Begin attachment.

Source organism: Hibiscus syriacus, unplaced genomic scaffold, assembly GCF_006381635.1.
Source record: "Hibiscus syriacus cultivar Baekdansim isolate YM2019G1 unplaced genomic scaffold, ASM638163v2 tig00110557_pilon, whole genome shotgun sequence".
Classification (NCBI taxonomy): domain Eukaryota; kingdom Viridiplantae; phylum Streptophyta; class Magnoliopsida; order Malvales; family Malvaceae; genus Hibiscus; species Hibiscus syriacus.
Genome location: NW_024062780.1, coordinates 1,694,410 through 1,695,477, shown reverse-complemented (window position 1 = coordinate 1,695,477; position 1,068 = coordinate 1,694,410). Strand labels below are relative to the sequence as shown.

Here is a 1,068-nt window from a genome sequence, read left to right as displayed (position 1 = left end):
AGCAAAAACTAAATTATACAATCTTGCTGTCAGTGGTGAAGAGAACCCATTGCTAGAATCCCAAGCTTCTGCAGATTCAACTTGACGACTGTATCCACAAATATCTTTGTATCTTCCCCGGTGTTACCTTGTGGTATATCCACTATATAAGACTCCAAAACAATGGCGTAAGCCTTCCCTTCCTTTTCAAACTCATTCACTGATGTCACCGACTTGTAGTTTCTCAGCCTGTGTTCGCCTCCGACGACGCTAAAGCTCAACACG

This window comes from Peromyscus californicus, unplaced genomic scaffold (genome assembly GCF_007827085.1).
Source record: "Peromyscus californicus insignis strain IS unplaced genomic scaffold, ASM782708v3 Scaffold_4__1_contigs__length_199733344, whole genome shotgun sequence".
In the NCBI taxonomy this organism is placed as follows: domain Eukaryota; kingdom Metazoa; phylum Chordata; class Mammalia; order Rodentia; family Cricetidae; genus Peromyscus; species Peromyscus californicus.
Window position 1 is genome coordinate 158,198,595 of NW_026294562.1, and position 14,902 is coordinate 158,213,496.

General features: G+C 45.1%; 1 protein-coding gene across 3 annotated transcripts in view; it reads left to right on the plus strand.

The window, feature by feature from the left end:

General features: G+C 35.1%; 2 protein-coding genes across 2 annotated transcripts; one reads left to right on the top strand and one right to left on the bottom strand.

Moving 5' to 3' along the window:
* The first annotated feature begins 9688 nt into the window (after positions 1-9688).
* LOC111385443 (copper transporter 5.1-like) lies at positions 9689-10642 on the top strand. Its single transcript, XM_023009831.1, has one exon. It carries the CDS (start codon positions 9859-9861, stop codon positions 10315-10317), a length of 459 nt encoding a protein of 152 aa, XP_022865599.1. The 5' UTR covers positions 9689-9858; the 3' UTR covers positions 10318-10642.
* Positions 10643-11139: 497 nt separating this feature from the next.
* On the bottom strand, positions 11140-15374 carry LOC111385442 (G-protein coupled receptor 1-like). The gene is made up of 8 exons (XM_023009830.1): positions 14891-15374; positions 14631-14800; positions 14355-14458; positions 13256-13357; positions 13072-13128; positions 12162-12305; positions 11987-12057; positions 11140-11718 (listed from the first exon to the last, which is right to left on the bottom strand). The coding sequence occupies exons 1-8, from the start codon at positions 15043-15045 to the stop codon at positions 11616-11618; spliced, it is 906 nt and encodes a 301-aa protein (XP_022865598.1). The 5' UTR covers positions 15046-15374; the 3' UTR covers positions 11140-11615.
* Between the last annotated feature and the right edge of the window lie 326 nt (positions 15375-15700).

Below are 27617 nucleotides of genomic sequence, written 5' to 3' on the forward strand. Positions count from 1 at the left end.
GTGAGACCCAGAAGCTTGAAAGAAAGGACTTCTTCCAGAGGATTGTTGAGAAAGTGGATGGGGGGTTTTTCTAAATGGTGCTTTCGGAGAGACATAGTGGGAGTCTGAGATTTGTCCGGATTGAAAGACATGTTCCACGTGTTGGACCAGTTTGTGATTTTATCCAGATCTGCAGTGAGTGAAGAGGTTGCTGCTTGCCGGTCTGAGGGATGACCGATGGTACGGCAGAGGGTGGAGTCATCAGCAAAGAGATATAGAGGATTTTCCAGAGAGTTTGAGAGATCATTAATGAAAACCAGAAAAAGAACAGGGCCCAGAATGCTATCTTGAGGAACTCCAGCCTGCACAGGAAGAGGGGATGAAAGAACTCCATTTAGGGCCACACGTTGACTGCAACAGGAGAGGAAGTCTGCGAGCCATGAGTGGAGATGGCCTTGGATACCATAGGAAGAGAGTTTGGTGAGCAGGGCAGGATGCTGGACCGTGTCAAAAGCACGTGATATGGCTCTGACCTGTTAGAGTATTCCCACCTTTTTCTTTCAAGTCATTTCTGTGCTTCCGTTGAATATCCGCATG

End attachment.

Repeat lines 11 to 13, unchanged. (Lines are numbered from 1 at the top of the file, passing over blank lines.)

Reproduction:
General features: G+C 45.1%; 1 protein-coding gene across 3 annotated transcripts in view; it reads left to right on the plus strand.

The window, feature by feature from the left end:

General features: G+C 35.1%; 2 protein-coding genes across 2 annotated transcripts; one reads left to right on the top strand and one right to left on the bottom strand.